We assume that a DNS client already stores the certificate of a root CA. Thus, CERT RRs include the certificates of the domain, issuing CA and intermediate CAs (excluding the root CA).

4. Validator's Behavior

4.1. Verifying DNS RR

DNSSEC-PKI guarantees the integrity and authenticity of DNS RRs based on public key cryptography. Validators should verify the signatures of DNS RRsets generated by domains.

To check the integrity and authenticity of DNS RRs, a validator:

  1. Fetches a target DNS RRset and its RRSIG, DNSKEY, and CERT RRs.

    • If there are cached DNS records whose TTLs are valid, the validator can use them directly.
    • The fetched DNS records can be cached.
  2. Extracts a public key from the DNSKEY RR and another from a leaf certificate in the CERT RR.

    • If the extracted public keys are not matched, the verification of the signature fails.
    • Otherwise, it proceeds to the next step.
  3. Validates the chain of certificates in the CERT RRs.

    • A certificate chain can be verified according to Section 6 of [RFC5280].
    • If the certificate chain verification fails, the verification of the signature fails.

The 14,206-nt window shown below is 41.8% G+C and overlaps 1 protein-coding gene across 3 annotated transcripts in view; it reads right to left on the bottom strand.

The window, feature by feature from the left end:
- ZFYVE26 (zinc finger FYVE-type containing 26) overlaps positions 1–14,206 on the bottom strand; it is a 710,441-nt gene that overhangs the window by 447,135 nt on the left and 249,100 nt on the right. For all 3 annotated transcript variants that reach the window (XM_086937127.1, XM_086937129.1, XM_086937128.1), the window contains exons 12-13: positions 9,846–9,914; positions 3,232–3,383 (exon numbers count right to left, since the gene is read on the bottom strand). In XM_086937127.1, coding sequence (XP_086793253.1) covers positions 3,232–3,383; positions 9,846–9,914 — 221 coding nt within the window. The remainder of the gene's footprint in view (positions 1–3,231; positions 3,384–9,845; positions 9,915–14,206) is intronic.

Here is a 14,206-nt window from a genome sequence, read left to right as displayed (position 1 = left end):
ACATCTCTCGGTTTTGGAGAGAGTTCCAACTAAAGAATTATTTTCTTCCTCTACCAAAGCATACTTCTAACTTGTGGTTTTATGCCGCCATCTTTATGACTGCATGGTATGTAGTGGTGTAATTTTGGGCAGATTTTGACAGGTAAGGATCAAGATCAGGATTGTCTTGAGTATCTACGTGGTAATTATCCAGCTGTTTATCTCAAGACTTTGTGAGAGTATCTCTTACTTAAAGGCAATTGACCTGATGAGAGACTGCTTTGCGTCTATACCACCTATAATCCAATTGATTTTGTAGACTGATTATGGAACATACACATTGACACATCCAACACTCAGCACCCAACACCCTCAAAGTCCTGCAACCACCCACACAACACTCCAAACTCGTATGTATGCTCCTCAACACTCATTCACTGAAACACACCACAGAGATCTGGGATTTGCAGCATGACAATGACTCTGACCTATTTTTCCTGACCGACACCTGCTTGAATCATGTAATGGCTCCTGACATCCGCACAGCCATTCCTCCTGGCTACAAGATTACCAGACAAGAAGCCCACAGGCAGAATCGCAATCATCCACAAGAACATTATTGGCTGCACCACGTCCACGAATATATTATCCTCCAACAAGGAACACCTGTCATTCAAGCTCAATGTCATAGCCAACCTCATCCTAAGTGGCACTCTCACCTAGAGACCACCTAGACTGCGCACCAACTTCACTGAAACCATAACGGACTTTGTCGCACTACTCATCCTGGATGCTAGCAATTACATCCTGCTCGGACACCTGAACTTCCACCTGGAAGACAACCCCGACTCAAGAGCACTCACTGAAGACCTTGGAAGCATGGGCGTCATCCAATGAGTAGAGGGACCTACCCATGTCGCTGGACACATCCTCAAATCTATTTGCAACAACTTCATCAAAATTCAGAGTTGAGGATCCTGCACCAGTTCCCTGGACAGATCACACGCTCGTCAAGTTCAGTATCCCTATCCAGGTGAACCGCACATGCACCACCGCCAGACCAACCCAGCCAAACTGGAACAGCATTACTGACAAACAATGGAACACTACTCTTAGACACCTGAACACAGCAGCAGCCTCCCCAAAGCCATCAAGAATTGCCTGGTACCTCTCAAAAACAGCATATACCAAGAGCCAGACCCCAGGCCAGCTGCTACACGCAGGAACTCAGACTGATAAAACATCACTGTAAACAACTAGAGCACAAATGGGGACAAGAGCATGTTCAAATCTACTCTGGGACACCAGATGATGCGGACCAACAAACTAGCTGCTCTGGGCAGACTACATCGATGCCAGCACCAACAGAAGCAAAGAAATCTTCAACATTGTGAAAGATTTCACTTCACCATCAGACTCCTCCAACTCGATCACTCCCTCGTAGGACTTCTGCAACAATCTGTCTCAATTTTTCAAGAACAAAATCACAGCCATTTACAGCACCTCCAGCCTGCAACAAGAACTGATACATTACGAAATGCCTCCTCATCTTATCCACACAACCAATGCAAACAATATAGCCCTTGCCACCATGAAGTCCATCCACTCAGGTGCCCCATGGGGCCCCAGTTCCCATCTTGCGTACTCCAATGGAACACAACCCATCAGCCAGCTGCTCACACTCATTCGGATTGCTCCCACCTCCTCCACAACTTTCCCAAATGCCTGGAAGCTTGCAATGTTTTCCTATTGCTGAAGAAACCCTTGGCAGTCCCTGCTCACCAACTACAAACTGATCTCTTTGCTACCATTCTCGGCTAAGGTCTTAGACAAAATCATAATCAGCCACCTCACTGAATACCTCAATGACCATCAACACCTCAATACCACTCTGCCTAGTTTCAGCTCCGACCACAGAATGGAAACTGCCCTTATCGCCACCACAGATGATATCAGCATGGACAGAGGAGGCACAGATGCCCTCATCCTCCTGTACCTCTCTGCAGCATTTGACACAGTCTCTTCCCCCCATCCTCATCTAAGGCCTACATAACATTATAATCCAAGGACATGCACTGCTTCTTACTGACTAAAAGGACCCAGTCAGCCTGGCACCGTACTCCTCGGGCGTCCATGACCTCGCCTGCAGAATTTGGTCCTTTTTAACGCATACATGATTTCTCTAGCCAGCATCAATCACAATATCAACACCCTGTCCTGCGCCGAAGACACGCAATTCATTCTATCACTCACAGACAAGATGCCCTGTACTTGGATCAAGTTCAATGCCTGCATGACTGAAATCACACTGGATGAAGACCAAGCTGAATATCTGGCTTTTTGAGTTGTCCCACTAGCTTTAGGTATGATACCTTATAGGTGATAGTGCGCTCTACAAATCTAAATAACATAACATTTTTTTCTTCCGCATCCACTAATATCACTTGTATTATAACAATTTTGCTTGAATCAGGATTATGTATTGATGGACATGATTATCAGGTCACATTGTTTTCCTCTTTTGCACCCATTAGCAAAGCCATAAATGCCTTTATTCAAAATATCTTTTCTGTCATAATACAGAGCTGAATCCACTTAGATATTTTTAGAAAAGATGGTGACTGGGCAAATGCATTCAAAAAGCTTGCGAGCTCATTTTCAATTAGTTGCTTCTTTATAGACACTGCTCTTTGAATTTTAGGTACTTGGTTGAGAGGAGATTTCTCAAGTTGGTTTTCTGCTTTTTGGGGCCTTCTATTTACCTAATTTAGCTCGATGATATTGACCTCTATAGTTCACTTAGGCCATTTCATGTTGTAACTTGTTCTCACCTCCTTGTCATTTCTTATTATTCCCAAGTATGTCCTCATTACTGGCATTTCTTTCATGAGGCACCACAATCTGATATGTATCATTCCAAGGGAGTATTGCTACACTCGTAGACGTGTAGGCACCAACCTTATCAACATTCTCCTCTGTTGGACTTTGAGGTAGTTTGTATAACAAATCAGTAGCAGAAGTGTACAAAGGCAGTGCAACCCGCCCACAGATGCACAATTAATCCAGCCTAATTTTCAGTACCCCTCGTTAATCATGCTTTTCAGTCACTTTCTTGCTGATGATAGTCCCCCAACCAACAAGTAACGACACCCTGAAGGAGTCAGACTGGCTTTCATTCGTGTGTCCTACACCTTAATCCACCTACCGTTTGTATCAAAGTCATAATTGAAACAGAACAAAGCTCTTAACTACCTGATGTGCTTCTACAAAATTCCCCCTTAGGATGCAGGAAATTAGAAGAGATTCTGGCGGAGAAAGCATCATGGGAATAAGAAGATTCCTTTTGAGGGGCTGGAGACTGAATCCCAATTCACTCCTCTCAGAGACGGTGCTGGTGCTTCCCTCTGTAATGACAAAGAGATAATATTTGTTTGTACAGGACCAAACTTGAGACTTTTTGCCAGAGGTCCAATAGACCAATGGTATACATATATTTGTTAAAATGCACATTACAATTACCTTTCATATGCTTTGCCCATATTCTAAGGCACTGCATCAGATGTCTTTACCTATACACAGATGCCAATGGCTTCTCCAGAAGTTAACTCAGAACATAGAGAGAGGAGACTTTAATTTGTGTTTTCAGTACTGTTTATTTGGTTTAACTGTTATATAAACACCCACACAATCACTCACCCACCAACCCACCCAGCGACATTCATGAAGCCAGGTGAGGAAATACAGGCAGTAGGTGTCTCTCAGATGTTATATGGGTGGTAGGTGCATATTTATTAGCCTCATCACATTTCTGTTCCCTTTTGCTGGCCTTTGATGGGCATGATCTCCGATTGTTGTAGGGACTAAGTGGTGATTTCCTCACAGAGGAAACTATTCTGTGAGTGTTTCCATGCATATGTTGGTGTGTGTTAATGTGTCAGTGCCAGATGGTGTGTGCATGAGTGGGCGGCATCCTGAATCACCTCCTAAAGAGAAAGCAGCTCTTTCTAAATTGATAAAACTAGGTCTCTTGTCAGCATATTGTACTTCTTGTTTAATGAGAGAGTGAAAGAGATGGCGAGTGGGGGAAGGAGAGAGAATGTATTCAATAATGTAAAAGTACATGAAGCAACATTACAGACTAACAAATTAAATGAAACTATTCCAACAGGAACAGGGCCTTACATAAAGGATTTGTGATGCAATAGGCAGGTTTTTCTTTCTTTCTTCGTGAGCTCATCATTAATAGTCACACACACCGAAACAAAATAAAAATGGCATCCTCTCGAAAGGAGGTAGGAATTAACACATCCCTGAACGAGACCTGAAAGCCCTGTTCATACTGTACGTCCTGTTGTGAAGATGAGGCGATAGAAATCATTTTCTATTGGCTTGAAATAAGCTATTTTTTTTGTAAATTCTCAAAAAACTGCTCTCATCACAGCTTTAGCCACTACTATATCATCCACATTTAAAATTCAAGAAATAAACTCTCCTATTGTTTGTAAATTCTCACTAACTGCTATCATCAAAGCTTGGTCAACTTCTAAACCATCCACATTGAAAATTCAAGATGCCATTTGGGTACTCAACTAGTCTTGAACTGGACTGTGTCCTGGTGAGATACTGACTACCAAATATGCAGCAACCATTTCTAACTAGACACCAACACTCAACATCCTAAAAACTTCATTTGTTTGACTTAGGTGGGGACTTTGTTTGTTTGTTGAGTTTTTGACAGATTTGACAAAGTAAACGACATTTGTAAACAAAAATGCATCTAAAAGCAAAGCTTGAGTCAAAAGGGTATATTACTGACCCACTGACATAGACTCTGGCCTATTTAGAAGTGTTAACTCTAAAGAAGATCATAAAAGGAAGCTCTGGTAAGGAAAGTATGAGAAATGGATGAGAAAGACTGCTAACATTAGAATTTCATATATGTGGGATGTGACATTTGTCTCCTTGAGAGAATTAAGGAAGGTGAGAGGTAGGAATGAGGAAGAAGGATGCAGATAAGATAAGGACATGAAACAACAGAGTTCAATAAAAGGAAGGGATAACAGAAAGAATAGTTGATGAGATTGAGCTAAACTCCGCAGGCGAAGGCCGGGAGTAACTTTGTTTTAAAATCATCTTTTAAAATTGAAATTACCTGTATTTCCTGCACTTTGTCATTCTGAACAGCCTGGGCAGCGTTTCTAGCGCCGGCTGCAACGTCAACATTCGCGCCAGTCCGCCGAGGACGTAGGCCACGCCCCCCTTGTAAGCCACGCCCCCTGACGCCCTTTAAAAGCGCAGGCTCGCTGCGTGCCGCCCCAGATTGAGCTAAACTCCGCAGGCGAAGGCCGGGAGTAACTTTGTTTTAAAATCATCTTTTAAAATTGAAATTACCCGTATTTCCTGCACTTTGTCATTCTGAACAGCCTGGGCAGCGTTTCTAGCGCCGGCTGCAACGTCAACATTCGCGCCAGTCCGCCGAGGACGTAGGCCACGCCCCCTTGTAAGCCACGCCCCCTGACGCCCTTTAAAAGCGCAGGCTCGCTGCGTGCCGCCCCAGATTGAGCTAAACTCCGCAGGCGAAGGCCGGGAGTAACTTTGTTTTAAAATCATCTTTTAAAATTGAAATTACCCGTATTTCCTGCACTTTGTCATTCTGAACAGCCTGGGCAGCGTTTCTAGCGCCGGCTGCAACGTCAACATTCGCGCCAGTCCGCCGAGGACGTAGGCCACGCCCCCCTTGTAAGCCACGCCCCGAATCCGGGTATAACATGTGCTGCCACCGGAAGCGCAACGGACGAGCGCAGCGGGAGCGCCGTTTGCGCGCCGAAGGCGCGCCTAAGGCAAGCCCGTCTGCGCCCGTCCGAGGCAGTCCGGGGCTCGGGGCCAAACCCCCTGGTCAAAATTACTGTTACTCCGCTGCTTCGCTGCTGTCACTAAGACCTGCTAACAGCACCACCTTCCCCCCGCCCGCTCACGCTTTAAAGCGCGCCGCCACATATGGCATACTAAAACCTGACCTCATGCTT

4. Verifies the signature in the RRSIG RR using the public key.

4.2. Determine Verification Results

The signature verification will result in one of the following:

  • Mismatch of public keys in DNSKEY and Certificate: A public key in a DNSKEY RR and another in a certificate are different.
  • Certificate chain validation failure: The public keys in a DNSKEY RR and a certificate are matched but a certificate chain validation failed. (e.g., a certificate of a CA is expired).
  • Signature validation failure: A chain of certificates is validated but the validation of RRSIGs fails (e.g., missing signatures or incorrect signatures).
  • Authenticated: the signature is verified.

If a client trusts a (local or public) resolver, the resolver should validate the signature of DNS RRs and return the result to the client. A resolver sets the Authenticated Data (AD) bit in the message header of the DNS response message if and only if the queried RRset is authenticated.

If a client does not trust the resolver, it should verify the signature (RRSIG) by itself.

5. IANA Considerations

We ask to update the “DNSKEY FLAGS” registry [RFC3755][RFC4034] to assign 3rd bit in the DNSKEY Flags as the DNSSEC-PKI (P) bit.

Table 1: DNSSEC-PKI (P) bit
Number Description Reference
3 DNSSEC-PKI (P) Section of this document

6. Security Considerations

6.1. Authenticated Denial of Existence